Those sections of forest along the Te Anau lake shore, resting on unconsolidated material and within ca. 3m of the maximum natural lake level (204.3m above mean sea level), could be threatened by the predicted water table effects (Mark et al. 1972) of lake manipulation required for hydroelectric development. The floristics and structure of this forest were investigated. Five forest associations have been recognised, apparently related to differences in soil moisture conditions.
These recommendations are aimed at providing the maximum water use for both Lake Manapouri and Lake Te Anau commensurate with the conservation of those features of their natural shorelines which provide ecological stability and a high aesthetic quality.
Approximately 44 per cent of the forested mainland shoreline of Lake Te Anau appears to be vulnerable to high water tables maintained for unnaturally long periods. Results of 22 traverses across representative sites suggest a delicate ecological balance between natural lake level variation, shoreline relief and vegetation.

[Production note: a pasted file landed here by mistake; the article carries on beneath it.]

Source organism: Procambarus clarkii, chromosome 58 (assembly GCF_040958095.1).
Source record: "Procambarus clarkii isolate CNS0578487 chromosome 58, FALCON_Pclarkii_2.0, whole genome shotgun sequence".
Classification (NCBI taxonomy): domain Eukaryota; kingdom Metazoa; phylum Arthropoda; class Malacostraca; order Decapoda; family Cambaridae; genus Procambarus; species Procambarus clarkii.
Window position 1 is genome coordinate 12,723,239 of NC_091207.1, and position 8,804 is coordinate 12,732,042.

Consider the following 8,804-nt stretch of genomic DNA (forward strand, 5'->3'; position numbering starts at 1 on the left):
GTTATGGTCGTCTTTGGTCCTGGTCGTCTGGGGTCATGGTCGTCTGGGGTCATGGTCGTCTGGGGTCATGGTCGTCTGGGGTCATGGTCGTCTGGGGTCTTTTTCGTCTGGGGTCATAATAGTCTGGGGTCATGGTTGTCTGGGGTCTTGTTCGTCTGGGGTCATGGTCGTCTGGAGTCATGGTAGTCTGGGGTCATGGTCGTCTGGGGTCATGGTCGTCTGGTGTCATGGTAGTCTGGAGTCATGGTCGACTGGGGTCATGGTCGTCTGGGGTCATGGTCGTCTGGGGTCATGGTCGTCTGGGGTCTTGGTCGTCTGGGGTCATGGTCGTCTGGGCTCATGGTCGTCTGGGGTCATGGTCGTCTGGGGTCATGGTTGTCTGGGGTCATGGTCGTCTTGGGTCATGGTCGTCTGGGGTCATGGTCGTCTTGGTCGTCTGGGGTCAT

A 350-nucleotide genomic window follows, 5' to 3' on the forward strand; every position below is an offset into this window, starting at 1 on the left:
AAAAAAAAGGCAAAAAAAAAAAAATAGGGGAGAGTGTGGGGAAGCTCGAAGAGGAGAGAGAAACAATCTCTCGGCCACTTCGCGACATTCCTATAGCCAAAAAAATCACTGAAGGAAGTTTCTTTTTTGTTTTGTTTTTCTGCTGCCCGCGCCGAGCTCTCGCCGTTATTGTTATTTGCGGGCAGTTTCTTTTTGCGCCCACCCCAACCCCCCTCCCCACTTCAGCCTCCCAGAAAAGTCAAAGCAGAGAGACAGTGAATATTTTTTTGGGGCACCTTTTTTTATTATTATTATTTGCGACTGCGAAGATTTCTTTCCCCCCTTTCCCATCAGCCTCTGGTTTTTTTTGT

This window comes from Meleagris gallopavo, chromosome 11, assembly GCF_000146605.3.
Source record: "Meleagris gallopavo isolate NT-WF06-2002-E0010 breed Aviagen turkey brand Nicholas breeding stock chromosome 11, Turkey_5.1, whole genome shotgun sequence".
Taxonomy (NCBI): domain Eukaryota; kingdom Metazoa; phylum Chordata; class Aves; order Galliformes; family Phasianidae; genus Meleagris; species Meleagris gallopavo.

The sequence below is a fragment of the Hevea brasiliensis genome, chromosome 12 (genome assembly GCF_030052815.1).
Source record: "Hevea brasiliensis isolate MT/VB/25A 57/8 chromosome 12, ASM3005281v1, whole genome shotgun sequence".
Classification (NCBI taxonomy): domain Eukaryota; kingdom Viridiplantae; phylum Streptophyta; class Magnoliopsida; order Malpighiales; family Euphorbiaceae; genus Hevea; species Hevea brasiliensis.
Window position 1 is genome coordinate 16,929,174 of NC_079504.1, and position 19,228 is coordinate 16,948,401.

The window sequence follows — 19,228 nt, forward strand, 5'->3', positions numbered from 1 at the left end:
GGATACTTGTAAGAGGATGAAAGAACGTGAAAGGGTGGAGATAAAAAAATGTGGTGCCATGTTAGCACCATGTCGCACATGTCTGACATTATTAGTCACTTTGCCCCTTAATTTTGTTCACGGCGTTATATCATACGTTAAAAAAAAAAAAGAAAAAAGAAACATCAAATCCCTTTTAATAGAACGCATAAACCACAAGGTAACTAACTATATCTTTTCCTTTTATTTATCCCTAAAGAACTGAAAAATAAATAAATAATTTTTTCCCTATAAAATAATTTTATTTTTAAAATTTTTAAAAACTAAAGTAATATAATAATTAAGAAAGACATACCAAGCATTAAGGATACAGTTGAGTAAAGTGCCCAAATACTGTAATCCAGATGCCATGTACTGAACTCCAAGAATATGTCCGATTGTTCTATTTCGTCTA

At non-rocky sites on the shorelines of Lakes Manapouri and Te Anau floristic composition was recorded for one-foot intervals of elevation above and below lake level. Mean daily levels recorded since 1932 have been analysed to find the longest periods of submergence and emergence experienced at each level. A hypothesis that species distribution is governed by extremes of submergence and emergence is supported by the similar periods recorded at the limits of each species at both lakes.
Lake Te Anau and Lake Manapouri, the two largest lakes in Fiordland National Park, are connected by the Upper Waiau River (Fig. 1). They have been the centre of a decade-long controversy involving the harnessing of their large hydro-electric potential—primarily to smelt bauxite brought from Weipa in Queensland, Australia to the smelter at Bluff.